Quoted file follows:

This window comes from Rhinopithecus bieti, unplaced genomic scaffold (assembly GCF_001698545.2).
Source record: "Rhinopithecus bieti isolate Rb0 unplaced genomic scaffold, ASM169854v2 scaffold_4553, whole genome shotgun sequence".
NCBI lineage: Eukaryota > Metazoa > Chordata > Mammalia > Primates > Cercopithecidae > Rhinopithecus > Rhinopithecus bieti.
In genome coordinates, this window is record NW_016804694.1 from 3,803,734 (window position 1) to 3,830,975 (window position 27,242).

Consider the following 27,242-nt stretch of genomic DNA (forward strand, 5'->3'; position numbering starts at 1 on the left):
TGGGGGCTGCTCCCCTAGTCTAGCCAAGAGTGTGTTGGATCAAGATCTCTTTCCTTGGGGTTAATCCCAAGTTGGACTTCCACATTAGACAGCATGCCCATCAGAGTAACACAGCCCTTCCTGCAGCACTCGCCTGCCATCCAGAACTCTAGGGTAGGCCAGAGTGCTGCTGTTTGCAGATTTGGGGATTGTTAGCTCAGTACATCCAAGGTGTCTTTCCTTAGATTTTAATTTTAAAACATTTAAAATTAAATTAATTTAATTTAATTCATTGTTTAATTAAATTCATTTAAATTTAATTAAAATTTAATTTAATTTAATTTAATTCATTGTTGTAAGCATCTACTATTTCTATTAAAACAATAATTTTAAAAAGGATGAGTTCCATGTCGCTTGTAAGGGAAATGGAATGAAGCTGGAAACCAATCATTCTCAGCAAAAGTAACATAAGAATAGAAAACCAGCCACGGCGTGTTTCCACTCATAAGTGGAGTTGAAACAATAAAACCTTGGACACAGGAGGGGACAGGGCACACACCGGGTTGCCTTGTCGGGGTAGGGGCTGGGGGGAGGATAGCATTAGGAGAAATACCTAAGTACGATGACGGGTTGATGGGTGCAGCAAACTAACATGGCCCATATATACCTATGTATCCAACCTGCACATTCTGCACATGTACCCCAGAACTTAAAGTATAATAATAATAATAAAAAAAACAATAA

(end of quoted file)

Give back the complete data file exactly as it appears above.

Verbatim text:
This window comes from Rhinopithecus bieti, unplaced genomic scaffold (assembly GCF_001698545.2).
Source record: "Rhinopithecus bieti isolate Rb0 unplaced genomic scaffold, ASM169854v2 scaffold_4553, whole genome shotgun sequence".
NCBI lineage: Eukaryota > Metazoa > Chordata > Mammalia > Primates > Cercopithecidae > Rhinopithecus > Rhinopithecus bieti.
In genome coordinates, this window is record NW_016804694.1 from 3,803,734 (window position 1) to 3,830,975 (window position 27,242).

Consider the following 27,242-nt stretch of genomic DNA (forward strand, 5'->3'; position numbering starts at 1 on the left):
TGGGGGCTGCTCCCCTAGTCTAGCCAAGAGTGTGTTGGATCAAGATCTCTTTCCTTGGGGTTAATCCCAAGTTGGACTTCCACATTAGACAGCATGCCCATCAGAGTAACACAGCCCTTCCTGCAGCACTCGCCTGCCATCCAGAACTCTAGGGTAGGCCAGAGTGCTGCTGTTTGCAGATTTGGGGATTGTTAGCTCAGTACATCCAAGGTGTCTTTCCTTAGATTTTAATTTTAAAACATTTAAAATTAAATTAATTTAATTTAATTCATTGTTTAATTAAATTCATTTAAATTTAATTAAAATTTAATTTAATTTAATTTAATTCATTGTTGTAAGCATCTACTATTTCTATTAAAACAATAATTTTAAAAAGGATGAGTTCCATGTCGCTTGTAAGGGAAATGGAATGAAGCTGGAAACCAATCATTCTCAGCAAAAGTAACATAAGAATAGAAAACCAGCCACGGCGTGTTTCCACTCATAAGTGGAGTTGAAACAATAAAACCTTGGACACAGGAGGGGACAGGGCACACACCGGGTTGCCTTGTCGGGGTAGGGGCTGGGGGGAGGATAGCATTAGGAGAAATACCTAAGTACGATGACGGGTTGATGGGTGCAGCAAACTAACATGGCCCATATATACCTATGTATCCAACCTGCACATTCTGCACATGTACCCCAGAACTTAAAGTATAATAATAATAATAAAAAAAACAATAA